I’m happy to announce that a ProximalAlgorithms v0.5.0 was released! This new version comes with some breaking changes, and significant code overhaul. Most importantly, it comes with documentation, which was long overdue! A big thanks goes to the contributors and reviewers that helped pushing this release over the finish line in the past few months.
ProximalAlgorithms allows solving a variety of optimization problems where non-differentiable terms occur in the objective. Constrained problems are an example of this, in which the indicator function of the feasible set is included in the objective. Other examples include models in which non-differentiable losses or regularization terms are used.
Here is a summary of the changes that went into this release.
The core API for proximal minimization is now defined in the new, extremely lightweight ProximalCore package, which ProximalAlgorithms depends on. This way one can easily define the proximal mapping for custom types, as explained here and have ProximalAlgorithms work fine with them, without the necessity to depend on ProximalOperators.
The latest version of ProximalOperators depends on ProximalCore, and implements the interface there defined: If you wish to use the function types defined in ProximalOperators, don’t forget to update it to the recently released v0.15.0 in order for it to work with the latest ProximalAlgorithms release.
Significant work went into refactoring the algorithms code, but some new algorithms were also added. The fleet of available algorithms now include:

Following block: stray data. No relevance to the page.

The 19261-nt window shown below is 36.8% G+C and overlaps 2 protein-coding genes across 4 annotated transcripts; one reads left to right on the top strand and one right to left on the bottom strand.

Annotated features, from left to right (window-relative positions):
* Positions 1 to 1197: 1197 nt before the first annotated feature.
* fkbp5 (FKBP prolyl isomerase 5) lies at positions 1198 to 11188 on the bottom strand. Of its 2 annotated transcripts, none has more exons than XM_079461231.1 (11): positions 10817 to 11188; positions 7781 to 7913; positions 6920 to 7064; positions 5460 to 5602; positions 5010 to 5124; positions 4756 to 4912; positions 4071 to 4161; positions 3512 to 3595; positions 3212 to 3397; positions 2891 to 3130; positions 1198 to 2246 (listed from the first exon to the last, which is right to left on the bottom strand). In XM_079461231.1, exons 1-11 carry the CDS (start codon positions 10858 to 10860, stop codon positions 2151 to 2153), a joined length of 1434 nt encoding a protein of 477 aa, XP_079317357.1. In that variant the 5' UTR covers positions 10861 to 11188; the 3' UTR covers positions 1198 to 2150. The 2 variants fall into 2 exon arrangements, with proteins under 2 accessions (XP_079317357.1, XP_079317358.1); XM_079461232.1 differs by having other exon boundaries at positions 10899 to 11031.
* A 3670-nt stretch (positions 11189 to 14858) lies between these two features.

- (Fast) Proximal gradient methods
- Douglas-Rachford splitting
- Three-term splitting
- Primal-dual splitting algorithms
- Newton-type methods (based both on proximal gradient and Douglas-Rachford)
Here is a list of the implemented algorithms, and the types of problems they target.
Here is a quick introduction on the interface to algorithms, with some example.
While the ProximalCore API allows to explicitly define the gradient of a custom function type, it is only natural to fall back to using the amazing AD ecosystem that Julia has to offer. Therefore, ProximalAlgorithms falls back to Zygote whenever gradients are to be computed. This means that one can provide a regular Julia functions where only gradients are needed, as one would naturally do, with no need to define a custom type like it is needed for proximal mappings instead. This simple example shows this in action.
In the future, it will make sense to add support for multiple AD backends, so that one can easily switch from Zygote to ReverseDiff, Enzyme, Diffractor, Yota, Nabla… whatever works best. If anyone is interested in this, feel free to reach out here or through issues.